16 April 2015
Bridging the Gulf
Business and investment in the last decade have been focused on key emerging markets in Asia, particularly the Chinese mainland. But a sometimes overlooked but equally promising market is the Middle East, the destination of a high-level Hong Kong business delegation last December. Headed by Hong Kong’s Financial Secretary John Tsang, the mission explored new investment opportunities in Riyadh, Saudi Arabia and Abu Dhabi and Dubai in the United Arab Emirates (UAE).
“In the last couple of decades, Hong Kong businesses have increasingly put more focus on doing business in China and with China given its strong economic growth,” said Oscar Chow, Executive Director of Hong Kong conglomerate Chevalier International Holdings Ltd. “But China’s fast economic growth cannot continue indefinitely. Hong Kong businesses should spend more time looking outwards. For example, the Gulf area, being the more developed part of the Middle East market, has a lot of potential.”
Mr Chow, who was among the 18 senior business leaders, mainly from Hong Kong’s financial services, infrastructure development and real estate sectors, took part in the mission in his capacity as Chevalier Executive Director and representative of the Hong Kong General Chamber of Commerce.
“The UAE and Saudi Arabia are the two major markets in that area. So going there helps to understand the latest developments there and to build networks for future development.”
While Chevalier currently doesn’t have any operations in the Middle East, it has ties to the region with Mr Chow’s father, Chevalier Chairman Chow Yei Ching, serving as Honorary Consul of the Kingdom of Bahrain in Hong Kong for over a decade.
Mr Chow said that the company is studying the potential of various business areas, including insurance and property sectors in the region.
“It seems the insurance market in that region is underdeveloped,” he said. “The penetration of insurance compared to the percentage of GDP per capita to the total economy is quite low, and potentially there could be opportunities there.”
He noted that while the UAE is thriving, there’s further scope for development in Abu Dhabi, which wants to catch up with Dubai. Riyadh, he said, will “take more time,” noting that the Saudi Arabia market at the moment isn’t as open as the UAE.
For Katherine Tsang, founder of Max Giant Ltd, the trip also served as a fact-finding visit. “The Middle East is well-poised as the next growing region for the offshore renminbi market, and hence, I would also like to know more about the views of Middle East leaders on the internationalisation of the renminbi,” said Ms Tsang.
The recently formed asset management company focuses on China and Asia. “At its current stage of development and under the current leadership, China offers unprecedented opportunities to asset management practitioners and investors,” said Ms Tsang. “Our Private Equity Fund aims to act as a ‘bridge’ for China, helping Chinese companies to globalise while bringing into China technologies and enterprises from the rest of the world, including the Middle East, which would benefit the emerging middle class and the community as a whole.
Ms Tsang said with the growing number of economic exchange and cooperation between China and the Middle East, the trip served as an opportunity to understand more about the markets there, and identify suitable projects or business partners for the company’s Fund.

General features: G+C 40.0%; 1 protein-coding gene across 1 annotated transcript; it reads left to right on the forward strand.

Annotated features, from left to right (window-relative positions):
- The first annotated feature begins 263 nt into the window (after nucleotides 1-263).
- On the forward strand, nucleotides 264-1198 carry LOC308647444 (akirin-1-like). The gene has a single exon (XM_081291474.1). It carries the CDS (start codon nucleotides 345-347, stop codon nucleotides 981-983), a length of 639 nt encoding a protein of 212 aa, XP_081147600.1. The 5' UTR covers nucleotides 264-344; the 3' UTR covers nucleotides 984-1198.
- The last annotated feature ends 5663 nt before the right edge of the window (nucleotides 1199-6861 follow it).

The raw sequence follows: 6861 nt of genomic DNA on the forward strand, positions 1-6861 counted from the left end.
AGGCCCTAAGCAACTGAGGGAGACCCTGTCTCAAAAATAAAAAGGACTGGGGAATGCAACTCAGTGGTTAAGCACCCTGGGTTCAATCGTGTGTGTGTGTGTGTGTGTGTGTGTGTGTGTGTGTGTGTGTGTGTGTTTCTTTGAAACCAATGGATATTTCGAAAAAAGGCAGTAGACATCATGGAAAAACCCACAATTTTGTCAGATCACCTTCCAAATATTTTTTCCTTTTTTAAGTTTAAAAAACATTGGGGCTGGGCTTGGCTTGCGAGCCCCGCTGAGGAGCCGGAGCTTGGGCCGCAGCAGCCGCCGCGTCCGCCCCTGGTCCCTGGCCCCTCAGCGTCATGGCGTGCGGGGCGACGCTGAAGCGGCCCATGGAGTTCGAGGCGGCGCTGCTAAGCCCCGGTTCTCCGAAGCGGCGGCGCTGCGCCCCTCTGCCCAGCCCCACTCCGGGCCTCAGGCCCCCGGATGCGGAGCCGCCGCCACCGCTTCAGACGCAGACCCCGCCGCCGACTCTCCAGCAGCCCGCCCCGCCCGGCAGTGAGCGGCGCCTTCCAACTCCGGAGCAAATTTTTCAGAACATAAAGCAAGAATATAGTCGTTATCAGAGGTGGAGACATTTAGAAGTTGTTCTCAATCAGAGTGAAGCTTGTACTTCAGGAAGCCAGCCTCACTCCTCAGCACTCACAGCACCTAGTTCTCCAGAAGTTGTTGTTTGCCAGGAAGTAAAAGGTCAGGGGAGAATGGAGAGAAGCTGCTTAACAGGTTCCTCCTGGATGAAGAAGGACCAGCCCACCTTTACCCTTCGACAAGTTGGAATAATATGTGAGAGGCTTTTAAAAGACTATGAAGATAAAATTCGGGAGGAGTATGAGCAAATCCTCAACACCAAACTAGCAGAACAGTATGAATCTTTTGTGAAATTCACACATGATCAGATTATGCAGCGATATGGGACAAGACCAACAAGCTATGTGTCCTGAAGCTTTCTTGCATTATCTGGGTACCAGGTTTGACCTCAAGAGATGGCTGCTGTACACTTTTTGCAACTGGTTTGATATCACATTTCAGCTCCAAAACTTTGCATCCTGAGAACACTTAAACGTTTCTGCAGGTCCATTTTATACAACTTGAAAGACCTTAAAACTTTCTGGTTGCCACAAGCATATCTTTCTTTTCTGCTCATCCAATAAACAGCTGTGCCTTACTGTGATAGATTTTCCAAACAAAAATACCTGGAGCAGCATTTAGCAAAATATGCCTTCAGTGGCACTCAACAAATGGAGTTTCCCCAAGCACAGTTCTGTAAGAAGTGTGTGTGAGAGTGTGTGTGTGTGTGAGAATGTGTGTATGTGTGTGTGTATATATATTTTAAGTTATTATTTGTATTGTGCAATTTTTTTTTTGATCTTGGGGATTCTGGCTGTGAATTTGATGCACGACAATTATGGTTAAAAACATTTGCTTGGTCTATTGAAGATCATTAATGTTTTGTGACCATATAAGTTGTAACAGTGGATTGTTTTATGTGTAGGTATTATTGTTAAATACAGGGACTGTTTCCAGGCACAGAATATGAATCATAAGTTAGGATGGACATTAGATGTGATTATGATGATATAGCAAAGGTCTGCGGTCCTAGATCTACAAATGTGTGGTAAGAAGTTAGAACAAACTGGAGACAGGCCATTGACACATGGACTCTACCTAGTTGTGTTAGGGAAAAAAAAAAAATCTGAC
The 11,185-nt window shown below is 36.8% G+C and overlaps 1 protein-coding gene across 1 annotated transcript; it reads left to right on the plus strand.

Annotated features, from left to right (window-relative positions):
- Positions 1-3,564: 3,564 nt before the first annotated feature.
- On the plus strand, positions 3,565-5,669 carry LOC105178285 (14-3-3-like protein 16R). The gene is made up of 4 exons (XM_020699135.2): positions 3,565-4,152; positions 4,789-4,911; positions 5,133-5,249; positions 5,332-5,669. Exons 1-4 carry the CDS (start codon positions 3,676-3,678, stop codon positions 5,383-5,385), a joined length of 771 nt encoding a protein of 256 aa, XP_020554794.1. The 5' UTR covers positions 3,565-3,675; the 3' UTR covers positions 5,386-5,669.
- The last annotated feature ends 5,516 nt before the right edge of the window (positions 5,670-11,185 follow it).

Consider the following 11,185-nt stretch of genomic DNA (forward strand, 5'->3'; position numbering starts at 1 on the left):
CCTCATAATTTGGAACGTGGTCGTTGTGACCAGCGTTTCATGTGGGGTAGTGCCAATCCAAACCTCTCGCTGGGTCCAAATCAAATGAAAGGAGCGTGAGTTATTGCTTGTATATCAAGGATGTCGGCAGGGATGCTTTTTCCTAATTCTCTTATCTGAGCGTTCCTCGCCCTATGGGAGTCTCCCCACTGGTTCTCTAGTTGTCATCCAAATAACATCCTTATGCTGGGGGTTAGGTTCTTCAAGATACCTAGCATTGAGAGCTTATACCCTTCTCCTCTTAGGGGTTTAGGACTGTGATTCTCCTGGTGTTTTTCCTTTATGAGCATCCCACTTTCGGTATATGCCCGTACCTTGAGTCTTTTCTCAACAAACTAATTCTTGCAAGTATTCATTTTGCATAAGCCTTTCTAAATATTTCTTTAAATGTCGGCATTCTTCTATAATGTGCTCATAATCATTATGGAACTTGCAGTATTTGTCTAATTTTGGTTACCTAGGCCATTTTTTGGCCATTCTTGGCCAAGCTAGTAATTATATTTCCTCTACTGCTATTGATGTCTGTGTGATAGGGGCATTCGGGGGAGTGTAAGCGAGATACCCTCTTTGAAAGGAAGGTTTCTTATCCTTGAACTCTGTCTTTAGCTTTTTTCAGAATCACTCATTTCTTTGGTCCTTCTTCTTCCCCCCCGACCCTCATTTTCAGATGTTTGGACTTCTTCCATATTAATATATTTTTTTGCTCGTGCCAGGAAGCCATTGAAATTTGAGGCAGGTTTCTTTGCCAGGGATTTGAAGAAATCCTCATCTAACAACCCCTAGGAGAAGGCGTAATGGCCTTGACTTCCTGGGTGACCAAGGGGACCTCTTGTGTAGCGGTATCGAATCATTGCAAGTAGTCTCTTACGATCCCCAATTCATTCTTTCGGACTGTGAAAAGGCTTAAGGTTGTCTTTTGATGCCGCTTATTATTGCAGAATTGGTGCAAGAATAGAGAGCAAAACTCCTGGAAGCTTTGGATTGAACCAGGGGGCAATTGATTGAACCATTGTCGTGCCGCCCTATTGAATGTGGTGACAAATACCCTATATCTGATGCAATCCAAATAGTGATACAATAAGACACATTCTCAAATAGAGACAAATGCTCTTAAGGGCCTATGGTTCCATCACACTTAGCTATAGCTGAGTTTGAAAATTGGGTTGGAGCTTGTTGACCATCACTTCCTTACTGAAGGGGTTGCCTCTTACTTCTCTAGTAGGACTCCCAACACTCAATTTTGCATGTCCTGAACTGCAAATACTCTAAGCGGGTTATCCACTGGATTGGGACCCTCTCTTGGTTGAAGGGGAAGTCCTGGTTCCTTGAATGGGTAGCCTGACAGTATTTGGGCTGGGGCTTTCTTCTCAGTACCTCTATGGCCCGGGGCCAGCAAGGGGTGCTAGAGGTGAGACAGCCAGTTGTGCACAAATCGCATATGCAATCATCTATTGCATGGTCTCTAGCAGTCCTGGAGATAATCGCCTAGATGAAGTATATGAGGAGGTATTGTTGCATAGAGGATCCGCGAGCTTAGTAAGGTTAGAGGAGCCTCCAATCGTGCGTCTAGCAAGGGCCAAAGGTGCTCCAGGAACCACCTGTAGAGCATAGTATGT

“Overall, I was very impressed with their strong vision and business acumen. These are progressive and creative economies, and the changes they forge give rise to major opportunities for business partnerships with the rest of the world. I see that alternative investment is still relatively new to the Middle East albeit that the Sovereign Wealth Funds therein are global investors who are active in China. I believe there is a good level of interest that is worth pursuing.”
The Hong Kong delegation met top officials from government bodies and banks as well as business leaders in the region, including Saudi business magnate His Royal Highness Prince Alwaleed bin Talal.
The trip also saw the cementing of an agreement between the governments of Hong Kong and the UAE on the avoidance of double taxation. Apart from the deal, signed by Hong Kong’s Financial Secretary, the two sides also announced the launch of negotiations for an Investment Promotion and Protection Agreement, to further strengthen economic and trade ties between the two economies.
Mr Tsang said Hong Kong and Dubai have much in common, particularly in their strength in the finance industry, and highlighted the services that Hong Kong offers specifically tailored to Muslim investors.
“Islamic finance is among the fastest-rising segments in the international financial system, with a growing presence in both Muslim and non-Muslim communities,” Mr Tsang said. “Through the inaugural sukuk [Islamic bond] offering, we demonstrated that the legal, regulatory and taxation framework in Hong Kong can easily accommodate sukuk issuance.”
Mr Chow said that the focus on finance during this trip was timely. “Everyone views Hong Kong as a leading financial centre with its strong links to the Chinese mainland. A place like Dubai with its aggressive vision, would welcome having this exchange with Hong Kong and creating ties with this part of Asia.
And in light of the latest Central Government “One Belt, One Road” initiative, the trip, Mr Chow said, was a chance to explore investment opportunities to strengthen infrastructure and trade links with the Middle East, further reviving historic trade routes stretching from Africa to Asia via the Middle East.